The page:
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At PolitiFact Wisconsin, we are known best, of course, for the Truth-O-Meter.
Since our launch in September 2010, we have done more than 840 fact-checks on statements made by politicians and politically active groups (Some 176 this year alone).
But we also do stories that aim to provide clarity and analysis.
These articles (our most recent ones are here) might examine issues that don’t easily lend themselves to a fact-check, or pull together a series of fact-checks that we’ve done on a trending topic. We also offer the occasional In Context, a feature that gives context to a sound bite that gets widespread attention.
Today we look back at eight of our articles from 2014.
Right to Work
Legislation to make Wisconsin a right-to-work state -- where private-sector unions would be blocked from requiring workers to become members when hired at unionized shops -- could become a flashpoint when the new Legislature convenes in January 2015.
In December 2014, we reviewed how a number of right-to-work claims have fared on the Truth-O-Meter.
A key takeaway: There is some evidence of economic advantage in right-to-work states. But evidence is lacking that right to work, rather than other factors, is the cause.
Scott Walker 2016
In the wake of his November 2014 re-election win, Gov. Scott Walker became a hot property on national TV talk shows as a potential Republican contender for president in 2016. Many people outside of Wisconsin were hearing Walker for the first time. So we decided to examine what he was telling the country.
Our review found Walker had emphasized five themes, including Hillary Clinton, the front-runner for the Democratic nomination; his record as governor and his electability.
Next Michele Bachmann?
The November 2014 election also spotlighted GOP state Sen. Glenn Grothman, who won a seat in Congress that Republican Tom Petri has held for 35 years.
Some critics predicted Grothman will become the next Michele Bachmann, the outspoken GOP congresswoman from Minnesota whose ratings on the Truth-O-Meter have skewed toward False and Pants on Fire.
With the national media revisiting many of the provocative comments Grothman has made over the years, we decided to do an In Context article that provided a deeper look at five of them -- including his view that money is perhaps more important to men than women and his call for Kwanzaa to be "slapped down."
Walker’s campaign promises
Our Walk-O-Meter tracked 65 promises that Walker made during the 2010 campaign for governor. In October 2014, a month before Walker defeated Democrat Mary Burke in his bid for re-election, we reported on how he did.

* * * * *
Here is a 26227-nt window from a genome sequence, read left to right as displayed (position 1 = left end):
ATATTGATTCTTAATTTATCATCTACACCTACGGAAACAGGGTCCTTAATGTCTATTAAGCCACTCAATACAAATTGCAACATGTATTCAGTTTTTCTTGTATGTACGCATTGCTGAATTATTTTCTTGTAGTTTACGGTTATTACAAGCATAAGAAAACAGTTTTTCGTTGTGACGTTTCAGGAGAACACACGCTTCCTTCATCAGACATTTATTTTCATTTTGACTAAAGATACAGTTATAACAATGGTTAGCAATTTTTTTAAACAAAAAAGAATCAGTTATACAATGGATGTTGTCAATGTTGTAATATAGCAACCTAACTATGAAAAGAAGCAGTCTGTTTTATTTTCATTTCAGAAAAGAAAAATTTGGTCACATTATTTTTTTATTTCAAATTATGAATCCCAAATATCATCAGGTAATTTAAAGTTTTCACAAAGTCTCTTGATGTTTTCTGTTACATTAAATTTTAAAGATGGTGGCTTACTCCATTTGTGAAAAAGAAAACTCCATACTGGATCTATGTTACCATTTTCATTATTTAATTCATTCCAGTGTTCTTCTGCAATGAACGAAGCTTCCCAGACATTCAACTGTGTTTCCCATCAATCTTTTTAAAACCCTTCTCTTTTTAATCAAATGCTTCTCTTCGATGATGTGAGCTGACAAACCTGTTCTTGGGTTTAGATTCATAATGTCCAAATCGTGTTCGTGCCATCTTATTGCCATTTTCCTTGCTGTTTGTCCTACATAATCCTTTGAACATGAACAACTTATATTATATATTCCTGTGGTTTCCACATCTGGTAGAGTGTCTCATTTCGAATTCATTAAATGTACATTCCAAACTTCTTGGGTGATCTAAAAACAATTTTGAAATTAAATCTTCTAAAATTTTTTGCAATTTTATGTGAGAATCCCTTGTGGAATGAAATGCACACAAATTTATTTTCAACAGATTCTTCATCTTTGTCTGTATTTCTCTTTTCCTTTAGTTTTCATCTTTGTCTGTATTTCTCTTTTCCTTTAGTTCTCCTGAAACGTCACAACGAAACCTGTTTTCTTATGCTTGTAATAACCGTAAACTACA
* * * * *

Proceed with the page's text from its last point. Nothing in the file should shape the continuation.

Walker kept 57 percent of his promises and broke 23 percent of them (other promises received different ratings).
He did best on pledges about education, taxes and the outdoors. His record on other promises, such as those about jobs and transparency reforms, was more mixed.
Gwen Moore and Ebola
In October 2014, two months before our colleagues at PolitiFact National named exaggerations about Ebola as the Lie of the Year for 2014, we did an In Context article about Ebola comments made by U.S. Rep. Gwen Moore, D-Milwaukee.
Moore differed from Republican lawmakers who had called for restrictions on travel to the United States.
Her main contention about a ban on travel to and from West Africa: "Aside from being impractical, this reactionary strategy will force Ebola patients underground, making it nearly impossible to track their movements, hinder the capacity for international healthcare workers to transport and administer critical aid, and erode the continent’s fragile economy."
‘Back of his hand’
Appearing at a Milwaukee roundtable on women’s issues in September 2014, Democratic National Committee chair Debbie Wasserman Schultz gained national headlines for making a sharp attack on Walker.
She said: "Scott Walker has given women the back of his hand."
And: "What Republican tea party extremists like Scott Walker are doing is they are grabbing us by the hair and pulling us back."
Among other things, our In Context article provided a transcript of key portions of Wasserman Schultz's remarks.
Walker on gay marriage
Comments Walker made in May 2014 led to questions about whether he had backed away from supporting Wisconsin’s ban on gay marriage, or whether he was just making a change in tone on the subject.
Our In Context article filled in some of the blanks.
Wisconsin’s ban was overturned in the courts several months later.
Walker on new businesses
Also in May 2014, we did an article examining Walker’s talk of the state adding some 17,000 new businesses under his watch.
The count of newly registered "business entities" that Walker touted included not only new ventures that bring new jobs, but thousands with no workers on the payroll at all -- and little if any prospect of hires to come.
We’re always in the market for statements that we should consider fact-checking. But if you ever have suggestions for articles, please send those along, too:
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PolitiFact Wisconsin articles as noted